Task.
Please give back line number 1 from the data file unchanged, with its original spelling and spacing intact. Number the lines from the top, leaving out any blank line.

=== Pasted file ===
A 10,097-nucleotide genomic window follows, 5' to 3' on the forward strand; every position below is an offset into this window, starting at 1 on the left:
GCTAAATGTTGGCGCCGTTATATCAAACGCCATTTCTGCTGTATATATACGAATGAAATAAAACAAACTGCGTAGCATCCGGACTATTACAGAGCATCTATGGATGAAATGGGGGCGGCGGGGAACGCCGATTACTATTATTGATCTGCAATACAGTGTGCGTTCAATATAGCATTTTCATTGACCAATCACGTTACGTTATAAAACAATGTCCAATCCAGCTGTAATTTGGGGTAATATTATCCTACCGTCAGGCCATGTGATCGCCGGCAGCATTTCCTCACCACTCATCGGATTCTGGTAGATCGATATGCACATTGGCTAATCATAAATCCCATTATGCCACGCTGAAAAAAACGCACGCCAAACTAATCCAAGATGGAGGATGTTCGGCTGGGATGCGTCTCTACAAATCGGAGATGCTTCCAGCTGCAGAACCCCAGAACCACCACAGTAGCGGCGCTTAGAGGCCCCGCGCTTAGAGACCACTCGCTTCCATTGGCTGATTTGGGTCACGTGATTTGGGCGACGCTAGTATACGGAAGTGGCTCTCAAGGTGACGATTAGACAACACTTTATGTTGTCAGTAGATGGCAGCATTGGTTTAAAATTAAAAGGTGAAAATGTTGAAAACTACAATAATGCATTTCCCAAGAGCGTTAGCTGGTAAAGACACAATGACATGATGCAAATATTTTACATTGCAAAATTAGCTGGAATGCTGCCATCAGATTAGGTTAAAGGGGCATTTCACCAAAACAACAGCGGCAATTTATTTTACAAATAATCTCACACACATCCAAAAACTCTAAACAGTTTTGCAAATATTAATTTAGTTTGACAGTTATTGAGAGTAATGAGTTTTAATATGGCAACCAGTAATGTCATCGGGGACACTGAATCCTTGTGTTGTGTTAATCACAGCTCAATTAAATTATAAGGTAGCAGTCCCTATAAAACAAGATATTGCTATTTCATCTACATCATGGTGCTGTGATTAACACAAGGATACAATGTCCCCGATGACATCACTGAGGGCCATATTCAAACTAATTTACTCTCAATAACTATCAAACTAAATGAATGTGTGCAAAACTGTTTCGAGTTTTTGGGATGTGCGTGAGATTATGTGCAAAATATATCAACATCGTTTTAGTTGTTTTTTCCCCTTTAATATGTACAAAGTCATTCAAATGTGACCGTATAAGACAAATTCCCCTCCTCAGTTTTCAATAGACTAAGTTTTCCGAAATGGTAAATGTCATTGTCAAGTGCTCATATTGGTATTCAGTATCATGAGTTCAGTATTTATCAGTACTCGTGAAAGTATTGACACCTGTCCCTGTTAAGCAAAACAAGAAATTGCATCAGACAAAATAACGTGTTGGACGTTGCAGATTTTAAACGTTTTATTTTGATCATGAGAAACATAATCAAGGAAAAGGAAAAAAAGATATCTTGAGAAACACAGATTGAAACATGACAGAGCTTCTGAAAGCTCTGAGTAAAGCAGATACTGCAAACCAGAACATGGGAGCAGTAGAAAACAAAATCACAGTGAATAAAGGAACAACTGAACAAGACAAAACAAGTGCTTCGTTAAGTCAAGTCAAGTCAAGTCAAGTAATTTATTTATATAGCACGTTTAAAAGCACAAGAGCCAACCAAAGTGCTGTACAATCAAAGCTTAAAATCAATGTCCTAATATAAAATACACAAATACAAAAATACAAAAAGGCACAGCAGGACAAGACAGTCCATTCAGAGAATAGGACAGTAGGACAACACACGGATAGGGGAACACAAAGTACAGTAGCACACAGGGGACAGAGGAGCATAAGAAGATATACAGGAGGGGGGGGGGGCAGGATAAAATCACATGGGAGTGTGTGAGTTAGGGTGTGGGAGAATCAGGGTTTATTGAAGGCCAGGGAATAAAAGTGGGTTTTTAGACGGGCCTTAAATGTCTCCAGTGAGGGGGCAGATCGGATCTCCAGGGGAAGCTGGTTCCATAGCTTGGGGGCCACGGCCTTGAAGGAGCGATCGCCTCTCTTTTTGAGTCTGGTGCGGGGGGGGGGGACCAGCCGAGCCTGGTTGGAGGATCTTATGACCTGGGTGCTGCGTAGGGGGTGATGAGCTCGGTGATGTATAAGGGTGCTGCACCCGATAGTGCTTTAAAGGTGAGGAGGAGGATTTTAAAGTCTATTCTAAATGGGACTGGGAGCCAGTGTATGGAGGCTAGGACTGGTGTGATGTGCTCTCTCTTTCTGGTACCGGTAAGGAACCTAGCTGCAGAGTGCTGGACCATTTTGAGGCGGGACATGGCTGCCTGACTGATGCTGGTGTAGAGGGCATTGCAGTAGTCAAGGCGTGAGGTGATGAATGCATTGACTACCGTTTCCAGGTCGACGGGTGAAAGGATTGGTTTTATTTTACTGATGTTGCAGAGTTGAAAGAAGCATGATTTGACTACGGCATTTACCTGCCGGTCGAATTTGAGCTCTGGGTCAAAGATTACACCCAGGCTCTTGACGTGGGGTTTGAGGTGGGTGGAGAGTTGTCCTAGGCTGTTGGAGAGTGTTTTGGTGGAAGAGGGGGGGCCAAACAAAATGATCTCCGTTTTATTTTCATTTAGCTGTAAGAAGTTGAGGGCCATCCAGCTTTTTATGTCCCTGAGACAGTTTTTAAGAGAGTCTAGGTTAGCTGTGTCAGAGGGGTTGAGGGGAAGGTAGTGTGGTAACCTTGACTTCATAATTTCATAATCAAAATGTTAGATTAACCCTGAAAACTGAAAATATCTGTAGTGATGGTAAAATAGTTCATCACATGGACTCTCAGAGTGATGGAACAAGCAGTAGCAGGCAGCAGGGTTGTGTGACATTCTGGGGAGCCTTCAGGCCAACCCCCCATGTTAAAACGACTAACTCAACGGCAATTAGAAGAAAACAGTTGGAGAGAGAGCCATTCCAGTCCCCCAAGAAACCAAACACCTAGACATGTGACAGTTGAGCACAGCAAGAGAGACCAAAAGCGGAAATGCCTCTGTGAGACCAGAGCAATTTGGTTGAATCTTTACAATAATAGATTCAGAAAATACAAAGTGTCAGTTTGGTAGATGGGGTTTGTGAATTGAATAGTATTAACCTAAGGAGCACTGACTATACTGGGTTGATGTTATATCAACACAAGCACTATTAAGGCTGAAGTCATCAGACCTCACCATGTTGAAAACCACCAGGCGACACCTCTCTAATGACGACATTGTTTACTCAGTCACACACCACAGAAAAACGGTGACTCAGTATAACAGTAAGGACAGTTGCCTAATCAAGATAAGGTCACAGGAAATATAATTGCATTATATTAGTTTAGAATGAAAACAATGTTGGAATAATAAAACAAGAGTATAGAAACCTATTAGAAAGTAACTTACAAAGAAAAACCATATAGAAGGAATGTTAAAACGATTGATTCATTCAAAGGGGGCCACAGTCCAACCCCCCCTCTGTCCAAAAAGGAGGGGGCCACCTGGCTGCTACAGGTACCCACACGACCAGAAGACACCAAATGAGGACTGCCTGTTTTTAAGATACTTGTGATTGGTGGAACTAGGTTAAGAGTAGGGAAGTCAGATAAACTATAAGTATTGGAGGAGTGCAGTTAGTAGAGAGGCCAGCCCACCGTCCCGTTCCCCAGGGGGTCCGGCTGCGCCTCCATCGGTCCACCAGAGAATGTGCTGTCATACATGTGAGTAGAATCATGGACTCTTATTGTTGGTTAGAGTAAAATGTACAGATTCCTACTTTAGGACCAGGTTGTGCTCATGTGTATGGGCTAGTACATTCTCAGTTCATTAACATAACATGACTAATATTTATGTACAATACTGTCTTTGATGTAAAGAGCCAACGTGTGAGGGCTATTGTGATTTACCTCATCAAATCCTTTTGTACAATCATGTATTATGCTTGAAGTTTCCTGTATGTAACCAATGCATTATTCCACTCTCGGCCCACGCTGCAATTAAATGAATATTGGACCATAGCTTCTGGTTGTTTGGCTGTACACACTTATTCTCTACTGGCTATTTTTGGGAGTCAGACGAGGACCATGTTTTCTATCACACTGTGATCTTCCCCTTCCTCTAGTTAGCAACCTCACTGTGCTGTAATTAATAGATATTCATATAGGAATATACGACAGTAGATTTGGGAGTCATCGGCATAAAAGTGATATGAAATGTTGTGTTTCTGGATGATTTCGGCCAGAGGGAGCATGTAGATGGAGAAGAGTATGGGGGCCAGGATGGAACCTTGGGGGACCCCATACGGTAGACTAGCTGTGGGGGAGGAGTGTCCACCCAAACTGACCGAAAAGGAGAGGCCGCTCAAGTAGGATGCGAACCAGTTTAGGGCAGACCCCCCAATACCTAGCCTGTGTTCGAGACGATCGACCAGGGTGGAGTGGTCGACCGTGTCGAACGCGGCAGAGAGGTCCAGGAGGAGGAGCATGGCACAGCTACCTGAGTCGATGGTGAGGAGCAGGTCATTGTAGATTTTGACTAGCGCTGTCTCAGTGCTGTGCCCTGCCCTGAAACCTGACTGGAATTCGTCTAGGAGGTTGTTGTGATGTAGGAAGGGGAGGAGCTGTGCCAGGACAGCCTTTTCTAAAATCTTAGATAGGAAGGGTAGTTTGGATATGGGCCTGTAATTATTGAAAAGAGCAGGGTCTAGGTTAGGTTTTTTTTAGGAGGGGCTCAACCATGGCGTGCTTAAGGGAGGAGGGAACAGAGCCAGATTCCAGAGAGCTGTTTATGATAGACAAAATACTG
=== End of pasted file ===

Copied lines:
A 10,097-nucleotide genomic window follows, 5' to 3' on the forward strand; every position below is an offset into this window, starting at 1 on the left: